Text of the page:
Scratching your head whilst thinking about dandruff? Let us break this down for you.
The process of Dandruff
Malassezia is a fungal yeast that lives in the tiny cavities that grow hairs (all over our body) known as follicles. They like to live here due to the secretion of sebum in our glands.
Our sebum is composed of saturated and unsaturated fatty acids. The saturated fatty acids neatly pack together whilst the unsaturated fatty acids create an imbalance in the structure.
Malassezia consumes saturated fats and leaves the unsaturated fats behind.
These leftover unsaturated fats soak into the skin and open the barrier. This results in water escaping from the scalp. The body reacts to the breach by rapidly increasing the number of skin cells to help repair the damaged barrier. This also gives dandruff its itch.
Due to the skin cells defensively proliferating, the epidermis cells do not mature properly. Instead, they leave pools of grease around the follicles that cause the visible flakiness we see when we have dandruff.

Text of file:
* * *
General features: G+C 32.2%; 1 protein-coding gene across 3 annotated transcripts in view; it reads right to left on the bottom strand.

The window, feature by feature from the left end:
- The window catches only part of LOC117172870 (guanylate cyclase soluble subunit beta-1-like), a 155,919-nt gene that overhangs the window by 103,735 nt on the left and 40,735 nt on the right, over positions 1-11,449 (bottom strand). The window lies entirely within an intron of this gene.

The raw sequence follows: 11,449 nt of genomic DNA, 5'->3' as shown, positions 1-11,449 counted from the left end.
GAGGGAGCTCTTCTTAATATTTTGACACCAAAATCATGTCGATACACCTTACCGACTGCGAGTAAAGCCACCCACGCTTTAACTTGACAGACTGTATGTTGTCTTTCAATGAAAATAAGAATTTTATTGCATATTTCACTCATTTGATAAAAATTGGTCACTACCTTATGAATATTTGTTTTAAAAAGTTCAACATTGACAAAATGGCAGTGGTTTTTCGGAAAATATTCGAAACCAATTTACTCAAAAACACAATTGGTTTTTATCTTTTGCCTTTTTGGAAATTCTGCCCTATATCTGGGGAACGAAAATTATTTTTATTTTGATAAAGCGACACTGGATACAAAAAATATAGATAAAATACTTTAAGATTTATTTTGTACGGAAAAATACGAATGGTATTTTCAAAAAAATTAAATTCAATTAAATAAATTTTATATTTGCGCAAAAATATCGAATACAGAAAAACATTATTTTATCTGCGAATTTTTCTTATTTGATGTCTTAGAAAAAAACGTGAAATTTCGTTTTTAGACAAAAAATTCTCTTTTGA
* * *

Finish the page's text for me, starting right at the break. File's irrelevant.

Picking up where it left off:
And that's it! That is the process of dandruff. Want to learn more about your dandruff? Check out our blog post Dry scalp or Dandruff? on the curl blog! We hope you enjoyed our simplified version about the process of dandruff. Whilst you're here, you must either have a scalp condition of some sort or maybe you just want to help maintain a healthy scalp? Why not check out our soothing scalp saviours in our Soothe Me range!
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